Gemma Samways: The minimalism of Eye feels like a reaction against so sad so sexy. Is it right?
Lykke Li: Yes. I remember Joan Didion saying something like, as soon as you try to put an idea on paper, it gets destroyed. And it’s the same with music: you have this intimacy with the source material, then you start producing and things go through so many different hands that in the end the end result is often quite far from the intimacy of the actual idea. This time, I really wanted to stay really direct and urgent, and not play with the crudeness of the initial idea.
GS: Tell me about the creative chemistry between you and producer Björn Yttling?
LL: We hadn’t worked in years, so it was actually nerve-wracking to get back together, like, shit, do we still have it? It was like when a couple divorces, then they meet years and years later and realize the love is still there. So it was really beautiful.
But I don’t know anyone else who pays as much attention to chords and structure as Björn. We’re both obsessed with the process of creating a song, and we have similar tastes. So this time around we knew we wanted the world to be quite dark and dirty, cinematic and beautiful.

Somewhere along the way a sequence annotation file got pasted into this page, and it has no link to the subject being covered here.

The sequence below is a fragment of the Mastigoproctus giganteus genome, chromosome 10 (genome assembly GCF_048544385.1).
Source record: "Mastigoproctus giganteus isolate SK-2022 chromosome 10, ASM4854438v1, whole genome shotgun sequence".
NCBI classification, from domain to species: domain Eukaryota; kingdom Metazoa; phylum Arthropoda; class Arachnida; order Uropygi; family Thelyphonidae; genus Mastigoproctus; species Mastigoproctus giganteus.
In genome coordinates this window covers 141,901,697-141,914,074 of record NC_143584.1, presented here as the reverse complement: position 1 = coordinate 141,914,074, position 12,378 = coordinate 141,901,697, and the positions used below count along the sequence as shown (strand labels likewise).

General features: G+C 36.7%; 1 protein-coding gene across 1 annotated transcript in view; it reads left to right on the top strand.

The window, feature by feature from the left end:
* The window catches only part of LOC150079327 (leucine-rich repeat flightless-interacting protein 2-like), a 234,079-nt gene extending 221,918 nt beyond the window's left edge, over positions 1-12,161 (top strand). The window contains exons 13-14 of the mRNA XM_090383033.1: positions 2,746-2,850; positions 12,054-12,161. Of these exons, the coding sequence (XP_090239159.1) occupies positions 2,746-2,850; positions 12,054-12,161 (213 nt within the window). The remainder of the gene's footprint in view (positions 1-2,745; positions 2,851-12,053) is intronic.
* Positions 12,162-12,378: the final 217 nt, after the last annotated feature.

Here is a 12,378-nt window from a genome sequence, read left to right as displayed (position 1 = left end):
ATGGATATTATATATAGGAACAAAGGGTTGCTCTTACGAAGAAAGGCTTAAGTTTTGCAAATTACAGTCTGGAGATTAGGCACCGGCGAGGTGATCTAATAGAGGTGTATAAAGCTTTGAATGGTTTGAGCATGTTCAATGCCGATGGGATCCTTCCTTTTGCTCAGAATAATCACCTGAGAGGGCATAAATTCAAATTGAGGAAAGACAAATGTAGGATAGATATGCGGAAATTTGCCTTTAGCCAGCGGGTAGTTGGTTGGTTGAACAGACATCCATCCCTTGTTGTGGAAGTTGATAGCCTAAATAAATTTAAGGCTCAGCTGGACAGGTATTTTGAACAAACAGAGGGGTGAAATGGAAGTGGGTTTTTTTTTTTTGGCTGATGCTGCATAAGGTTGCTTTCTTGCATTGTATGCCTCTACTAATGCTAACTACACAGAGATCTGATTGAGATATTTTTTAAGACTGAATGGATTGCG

“I became obsessed with art that has this repetitive quality, like Marina Abramović or Pina Bausch: the same movement over and over again. For me, this repetition really reflects an emotional truth” – Lykke Li
GS: Have you always considered Eye inasmuch as audiovisual project?
LL: No, I was so immersed in the process of writing and living the story. And then at the same time [I was] going for walks with my friend Theo [Lindquist], and I was telling him what was going on in real life, and he was like, “Oh my god Lykke, your life is like a fucking movie.” So I’m like, should I really make a movie out of it?
Then it was like, how can we actually do this? Because no one cares about music videos as a form anymore, and it’s impossible to make a movie. So we had an idea: what if we make a movie, but you only see seven key scenes, and that movie is cyclical, reflecting the world we live in, where we just watch a loop on Instagram?